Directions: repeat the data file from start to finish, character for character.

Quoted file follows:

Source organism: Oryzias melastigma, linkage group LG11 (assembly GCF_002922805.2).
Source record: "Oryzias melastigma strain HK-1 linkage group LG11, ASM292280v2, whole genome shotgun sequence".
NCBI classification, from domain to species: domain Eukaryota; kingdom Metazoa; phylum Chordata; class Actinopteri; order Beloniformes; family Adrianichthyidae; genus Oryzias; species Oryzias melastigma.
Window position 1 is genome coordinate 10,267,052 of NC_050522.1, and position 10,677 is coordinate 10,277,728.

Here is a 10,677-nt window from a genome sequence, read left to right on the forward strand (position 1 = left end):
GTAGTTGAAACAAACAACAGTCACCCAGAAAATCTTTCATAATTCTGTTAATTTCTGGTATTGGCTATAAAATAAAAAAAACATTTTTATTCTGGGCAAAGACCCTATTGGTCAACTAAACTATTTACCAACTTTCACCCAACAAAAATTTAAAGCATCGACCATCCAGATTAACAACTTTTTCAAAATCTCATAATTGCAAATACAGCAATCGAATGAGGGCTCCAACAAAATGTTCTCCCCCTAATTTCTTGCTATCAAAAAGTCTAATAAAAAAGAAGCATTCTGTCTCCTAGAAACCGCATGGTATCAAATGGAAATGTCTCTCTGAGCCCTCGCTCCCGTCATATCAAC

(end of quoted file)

Source organism: Oryzias melastigma, linkage group LG11 (assembly GCF_002922805.2).
Source record: "Oryzias melastigma strain HK-1 linkage group LG11, ASM292280v2, whole genome shotgun sequence".
NCBI classification, from domain to species: domain Eukaryota; kingdom Metazoa; phylum Chordata; class Actinopteri; order Beloniformes; family Adrianichthyidae; genus Oryzias; species Oryzias melastigma.
Window position 1 is genome coordinate 10,267,052 of NC_050522.1, and position 10,677 is coordinate 10,277,728.

Here is a 10,677-nt window from a genome sequence, read left to right on the forward strand (position 1 = left end):
GTAGTTGAAACAAACAACAGTCACCCAGAAAATCTTTCATAATTCTGTTAATTTCTGGTATTGGCTATAAAATAAAAAAAACATTTTTATTCTGGGCAAAGACCCTATTGGTCAACTAAACTATTTACCAACTTTCACCCAACAAAAATTTAAAGCATCGACCATCCAGATTAACAACTTTTTCAAAATCTCATAATTGCAAATACAGCAATCGAATGAGGGCTCCAACAAAATGTTCTCCCCCTAATTTCTTGCTATCAAAAAGTCTAATAAAAAAGAAGCATTCTGTCTCCTAGAAACCGCATGGTATCAAATGGAAATGTCTCTCTGAGCCCTCGCTCCCGTCATATCAAC